Every now and again, when the planets align and the elements are in total harmony, something magical happens.
A throwaway tweet that has been thrown into the swirling maelstrom that is Twitter and forgotten by it’s author moments later gets viewed and retweeted until it is a raging titan in 140 characters. It takes on a life of its own, dragging tweeters into its cyclone and refusing to let them go for hours. It is the stuff of myth and legend.
Well, not quite, but it does sound rather deliciously dramatic.
One morning last week I wrote a quick tweet as a kneejerk reaction to a mention of the Elgin/Parthenon marbles. I can’t even remember how it came up, perhaps the radio? Or an inch of newspaper column? I didn’t think much about it, but nevertheless chucked my tiny opinion into the whirlwind of chatter that is Twitter. What I basically said was that it would be nice to see the marbles in Athens but that I was hesitant to see them sent back in case it set a precedent for a major global game of Musical Museum Exhibits. I didn’t actually say that last bit hoe I’ve written it here, hindsight does tend to make me marginally wittier. (I said marginally, trolls!)
I thought no more of it, put my iPod Touch down, and sat myself down to watch whatever MGM musical was showing on TCM.
Now I’ve had a tweet go viral (or as viral as you can get in our rather small twitterstorian community) before. A quick tweet about Ancient Greek sex positions offered by prostitutes complete with a droll hashtag saw my follower number triple in two days and was retweeted so many times I thought my iPod had broken. Sex sells, and whilst shocked (and delighted) I at least understood why it had happened. With this, I wasn’t so sure.
Within minutes I was being bombarded with tweets from a host of people. I knew that I wasn’t going to get many people sitting on the Elgin fence as indifference doesn’t tend to inspire a lot of replies, but the strength of conviction among the people who did bother to type out a reply was amazing.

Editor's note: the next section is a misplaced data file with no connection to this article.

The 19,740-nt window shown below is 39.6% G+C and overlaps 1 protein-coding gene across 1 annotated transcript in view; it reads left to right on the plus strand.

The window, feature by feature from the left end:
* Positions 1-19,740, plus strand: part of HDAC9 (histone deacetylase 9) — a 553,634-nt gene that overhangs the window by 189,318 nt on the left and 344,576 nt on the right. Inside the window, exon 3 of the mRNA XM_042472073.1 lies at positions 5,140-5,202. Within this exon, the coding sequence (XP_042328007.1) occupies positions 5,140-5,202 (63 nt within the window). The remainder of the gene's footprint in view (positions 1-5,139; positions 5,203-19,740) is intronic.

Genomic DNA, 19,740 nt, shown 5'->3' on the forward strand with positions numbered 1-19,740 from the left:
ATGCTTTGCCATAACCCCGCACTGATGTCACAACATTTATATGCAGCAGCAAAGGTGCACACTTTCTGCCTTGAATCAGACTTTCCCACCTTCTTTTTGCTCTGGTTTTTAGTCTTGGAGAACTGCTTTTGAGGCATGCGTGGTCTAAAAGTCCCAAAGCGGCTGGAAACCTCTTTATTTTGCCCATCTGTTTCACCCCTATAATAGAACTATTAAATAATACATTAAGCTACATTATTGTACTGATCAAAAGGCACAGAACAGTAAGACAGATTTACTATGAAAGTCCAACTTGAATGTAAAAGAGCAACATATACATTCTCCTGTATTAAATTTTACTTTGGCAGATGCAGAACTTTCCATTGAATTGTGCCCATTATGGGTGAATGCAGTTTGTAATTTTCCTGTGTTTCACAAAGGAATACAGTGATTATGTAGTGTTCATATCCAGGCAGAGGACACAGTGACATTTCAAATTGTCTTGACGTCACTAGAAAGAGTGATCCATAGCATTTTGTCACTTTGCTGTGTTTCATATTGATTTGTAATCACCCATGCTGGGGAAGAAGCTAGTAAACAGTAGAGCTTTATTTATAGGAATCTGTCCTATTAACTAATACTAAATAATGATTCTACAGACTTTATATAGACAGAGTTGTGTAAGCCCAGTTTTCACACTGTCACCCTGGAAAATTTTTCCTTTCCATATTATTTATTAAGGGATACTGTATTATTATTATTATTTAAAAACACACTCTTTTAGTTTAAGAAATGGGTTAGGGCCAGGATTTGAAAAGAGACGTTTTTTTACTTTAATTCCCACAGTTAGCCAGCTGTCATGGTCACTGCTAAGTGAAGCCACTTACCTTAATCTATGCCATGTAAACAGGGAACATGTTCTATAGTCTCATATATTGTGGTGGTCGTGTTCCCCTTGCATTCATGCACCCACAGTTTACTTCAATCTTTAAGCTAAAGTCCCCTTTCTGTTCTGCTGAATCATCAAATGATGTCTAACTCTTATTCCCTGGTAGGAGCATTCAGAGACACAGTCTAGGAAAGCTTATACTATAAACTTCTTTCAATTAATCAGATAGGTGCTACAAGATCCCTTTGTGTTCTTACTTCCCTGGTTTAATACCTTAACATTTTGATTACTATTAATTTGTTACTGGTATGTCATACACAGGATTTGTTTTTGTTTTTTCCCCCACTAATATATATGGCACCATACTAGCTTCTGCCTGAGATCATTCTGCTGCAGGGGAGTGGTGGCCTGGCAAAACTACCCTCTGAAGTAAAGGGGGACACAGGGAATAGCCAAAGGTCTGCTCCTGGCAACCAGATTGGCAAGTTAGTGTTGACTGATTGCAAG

I had unwittingly unleashed one of my industry’s most fervent debates upon myself.
A bit of background for those of you that don’t sit for hours contemplating the fate of a few lumps of rock:
Under the Golden Age of Pericles in Athens during the 5th Century BC, two architects named Iktinos and Kallikrates and a sculptor names Phidias were put in charge of rejuvenating the Athenian Acropolis that had been sadly razed during a Persian scuffle. Money from the Delian League, a group of Greek states allied with Athens against Persia, was siphoned off to pay for the scheme.
Soon, grandiose buildings were being constructed on the Acropolis, a grand gateway called the Propylaea and a temple called the Erechtheion which has columns shaped like beautiful women (called caryatids) as well as statues liberally sprinkled around the complex. As we all know, the shining star of the site was and is the Parthenon, a massive temple dedicated to the patron Goddess of the city, Athena.
This temple housed one of Phidias’ masterpieces (now lost) which was a massive chryselephantine statue of Athena (which means made out of ivory and gold.) The gold of her statue was fully removable and served as the Athenian Treasury.
It’s interesting to note that the scheme, much like The Eiffel Tower and London Eye, had it’s detractors as it was being built. Before these buildings become iconic there is always someone who wants to kick the architect in the shin. One Athenian grumbled that the beautification of the Acropolis was nothing less than bedecking it as if it were a brazen whore. The Parthenon, it seems, has created debate since before it’s completion.
Fastforward to a time where the Greeks aren’t on such a strong footing. Under Roman rule, Emperor Nero couldn’t resist slapping his name upon the Parthenon in massive metal letters.
1,000 years after Phidias and Greece was now officially Christian with their own orthodox church – The Parthenon. The statue of Athena having being carted off to disappear into the ether at Constantinople, the Parthenon was adapted for a bit of Jesus worshipping. Then, in 1456, it’s all change again as a minaret is plonked unceremoniously onto the temple and,et voila, we have ourselves a mosque. So already, the Parthenon has seen a lot of changes to its function and appearance. Frankly, given the pagan nature of the sculpture, it’s a miracle any of it was allowed to survive.
Not that we’re out of the woods quite yet. In 1687 the Venetians are trying to oust the Turkish from Athens. The Turks decide to hide in their gunpowder store which is situated inside the, you guessed it, Parthenon. 700+ Venetian cannonballs later and KABOOM! The magazine explodes leaving hardly any of the temple standing. (Much of what you see today has been reconstructed.) Frencesco Morosini, a Venetian General, didn’t leave Athens before trying to shove a few large choice bits of sculpture into his luggage, smashing Poseidon, Athena’s chariot and a few of the stone horses in the process.